These student entrepreneurs are trying to solve the e-waste problem by selling refurbished electronics
India produced over 3.23 million metric tonnes of e-waste in 2019, making it reportedly the world’s third-biggest e-waste generator after China and the US. According to a report by ASSOCHAM, India is estimated to contribute five million tonnes of e-waste by 2021.
Students entrepreneurs Saanch Madaan and Shrey Kakkar, studying in Class 11 and 12, respectively, are looking to solve this problem through Gurugram-based.
It is an ecommerce startup that sells refurbished electronic products such as earphones, Bluetooth speakers, and keyboards, among others, to address the problem of e-waste.
According to the co-founders, they were always concerned about the pollution issues in the country and wanted to contribute in some way. In 2019, they decided to sell sustainable school bags. However, by the time they could finalise the products, COVID-19 hit the world. Hence, last year, they pivoted their model to sell refurbished electronics.
“Around March 2020 when COVID-19 hit us, we were finalising our products, but we realised that the demand would decrease because the schools were shut down. We had to think of something new as we were still passionate about doing something and making an impact. That is when we came up with the idea of refurbishing electronics,” Saanch tells YourStory
Products available on Thinkdrip website [Image Credit: Thinkdrip]
Refurbishing electronics to fight e-waste
The idea for refurbished electronics came to them after Shrey found his mother returning a headset because of incorrect delivery. He realised that the headset, plastics, packaging, etc., would end up as waste.
Shrey explains that users might return electronics such as earphones, speakers, etc., for minor scratches or wrong products. Apart from this, it is also more viable for users to discard electronics such as earphones in case of any minor problem as buying a new one might be more cost-effective than repairing the old one. These discarded electronics lead to growing levels of electronic waste.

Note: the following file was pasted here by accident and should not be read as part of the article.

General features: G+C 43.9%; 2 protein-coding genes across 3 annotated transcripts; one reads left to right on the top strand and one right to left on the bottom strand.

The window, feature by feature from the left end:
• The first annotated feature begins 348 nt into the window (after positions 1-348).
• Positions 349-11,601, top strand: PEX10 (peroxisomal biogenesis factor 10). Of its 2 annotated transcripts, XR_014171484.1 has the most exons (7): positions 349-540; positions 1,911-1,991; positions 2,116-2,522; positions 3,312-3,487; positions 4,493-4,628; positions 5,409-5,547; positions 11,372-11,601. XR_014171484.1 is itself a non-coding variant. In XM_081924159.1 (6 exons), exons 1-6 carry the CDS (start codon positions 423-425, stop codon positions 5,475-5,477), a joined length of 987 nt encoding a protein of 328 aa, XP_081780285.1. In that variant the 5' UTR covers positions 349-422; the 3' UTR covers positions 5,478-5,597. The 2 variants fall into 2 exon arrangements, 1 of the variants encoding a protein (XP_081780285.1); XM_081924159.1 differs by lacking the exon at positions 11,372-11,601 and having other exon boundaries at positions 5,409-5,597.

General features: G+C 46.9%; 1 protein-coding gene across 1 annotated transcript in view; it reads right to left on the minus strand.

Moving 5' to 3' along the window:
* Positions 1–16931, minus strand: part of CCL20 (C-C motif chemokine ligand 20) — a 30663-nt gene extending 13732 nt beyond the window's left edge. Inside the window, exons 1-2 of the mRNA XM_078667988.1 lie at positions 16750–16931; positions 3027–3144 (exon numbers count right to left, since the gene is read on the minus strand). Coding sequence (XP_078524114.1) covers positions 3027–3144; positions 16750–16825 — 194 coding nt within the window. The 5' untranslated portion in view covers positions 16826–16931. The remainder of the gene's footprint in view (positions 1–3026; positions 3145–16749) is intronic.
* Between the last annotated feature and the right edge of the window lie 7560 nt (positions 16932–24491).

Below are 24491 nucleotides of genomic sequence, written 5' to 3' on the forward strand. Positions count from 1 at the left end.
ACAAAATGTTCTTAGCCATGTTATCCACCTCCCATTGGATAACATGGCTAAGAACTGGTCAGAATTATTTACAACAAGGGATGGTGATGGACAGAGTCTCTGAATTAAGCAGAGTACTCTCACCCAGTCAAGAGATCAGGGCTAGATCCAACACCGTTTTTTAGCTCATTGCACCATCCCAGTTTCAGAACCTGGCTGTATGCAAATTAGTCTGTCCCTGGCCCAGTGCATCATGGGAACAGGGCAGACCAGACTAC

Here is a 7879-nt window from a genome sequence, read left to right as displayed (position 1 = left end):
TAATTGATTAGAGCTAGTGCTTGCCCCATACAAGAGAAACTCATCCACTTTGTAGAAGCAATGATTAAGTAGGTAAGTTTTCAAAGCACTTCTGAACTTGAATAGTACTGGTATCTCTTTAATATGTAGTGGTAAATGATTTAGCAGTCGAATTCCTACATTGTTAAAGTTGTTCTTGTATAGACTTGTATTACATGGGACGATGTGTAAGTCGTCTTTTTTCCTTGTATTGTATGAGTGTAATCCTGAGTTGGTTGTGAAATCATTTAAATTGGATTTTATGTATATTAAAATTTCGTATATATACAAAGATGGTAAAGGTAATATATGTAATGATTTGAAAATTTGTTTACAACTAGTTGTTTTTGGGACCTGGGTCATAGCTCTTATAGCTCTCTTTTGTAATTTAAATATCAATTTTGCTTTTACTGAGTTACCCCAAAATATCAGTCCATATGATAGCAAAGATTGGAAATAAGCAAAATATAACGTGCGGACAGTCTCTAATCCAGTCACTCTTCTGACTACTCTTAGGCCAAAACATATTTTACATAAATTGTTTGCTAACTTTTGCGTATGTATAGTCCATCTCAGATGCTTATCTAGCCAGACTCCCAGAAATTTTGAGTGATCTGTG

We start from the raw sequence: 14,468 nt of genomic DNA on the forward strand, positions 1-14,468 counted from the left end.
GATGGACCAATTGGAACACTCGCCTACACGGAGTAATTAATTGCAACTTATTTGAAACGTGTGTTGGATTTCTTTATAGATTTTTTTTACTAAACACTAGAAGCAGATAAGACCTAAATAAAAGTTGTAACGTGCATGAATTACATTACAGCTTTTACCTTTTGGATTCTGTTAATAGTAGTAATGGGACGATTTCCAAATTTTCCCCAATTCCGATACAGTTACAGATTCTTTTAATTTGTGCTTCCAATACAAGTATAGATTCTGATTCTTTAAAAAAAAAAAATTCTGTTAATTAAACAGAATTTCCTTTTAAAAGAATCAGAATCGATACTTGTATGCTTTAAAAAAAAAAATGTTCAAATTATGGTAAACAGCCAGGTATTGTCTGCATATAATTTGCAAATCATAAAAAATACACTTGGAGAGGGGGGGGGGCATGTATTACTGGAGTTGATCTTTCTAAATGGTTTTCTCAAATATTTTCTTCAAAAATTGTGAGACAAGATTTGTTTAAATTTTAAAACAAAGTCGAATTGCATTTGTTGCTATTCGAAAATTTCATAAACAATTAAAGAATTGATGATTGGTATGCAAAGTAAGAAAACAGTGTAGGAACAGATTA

In order to solve this problem, the co-founders reached out to electronics brands such as Blaupunkt, Envent, and Thomson, among others, to get their returned electronics products such as wireless earphones, Bluetooth speakers, telecom, and IT accessories, refurbish them, and sell them online through their official website and social media handles at competitive prices.
“We step up as a third-party and collect the returned electronics from the brand from their warehouse and work in partnership with mechanics to refurbish them. We now have our own warehouses in Delhi and Bengaluru,” Shrey says.
Saanch adds that the startup has also partnered with Shiprocket for packaging and dispatching of the products across India.
The duo aims to remove the stigma around the use of refurbished or second-hand goods and make the market aware of the benefits.
The co-founders also explain they are working to minimise the use of excessive packaging materials, especially plastics, which can contribute to the increasing pollution levels.
Illustration: YS Design
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Thinkdrip purchases returned products from brands, refurbishes them, and sells them on its platform.
“For example, we buy the product from Blaupunkt at Rs 500 and sell it at Rs 1,000 from our website. Fifty percent of the cost price i.e. Rs 250 is paid for refurbishing and packaging while 25 percent of the cost price is used for marketing and logistics. The money remaining is the revenue earned by Thinkdrip. The percentage difference between the new product sold by Blaupunkt on their website vs. the refurbished product sold on our website would be somewhere around 25-45 percent. Therefore, the cost on Blaupunkt would be Rs 1,250 and Rs 1,000 on our website,” Saanch says.
She claims that the bootstrapped startup clocks in about 100 orders per month. However, she also talks about the problem of ‘abandoned carts’.
She explains that the startup is also recording an equal amount of abandoned carts on the website where users might be adding items to their cart but not completing the purchase. Thus, while people are landing on the webpage, they are not making the purchase
Going forward, Thinkdrip is also looking to expand its product offering from electronics to include other refurbished products such as apparel, which is also discarded regularly and can contribute to the rising pollution levels.
The refurbished market in India is slowly picking up interest, especially among the ecommerce players. The startup competes with other ecommerce players such as Flipkart and Amazon that also offer refurbished products.
“We are trying to create the whole cycle to make sure that nothing is wasted in the process. We realise that though we are selling refurbished goods, even those can be returned. We do want to eventually work with brands who can take these products and then recycle them and use them in any way they can,” Saanch adds.
Speaking about future plans, the co-founders explain that it is also looking to onboard other brands such as boAt in the future.
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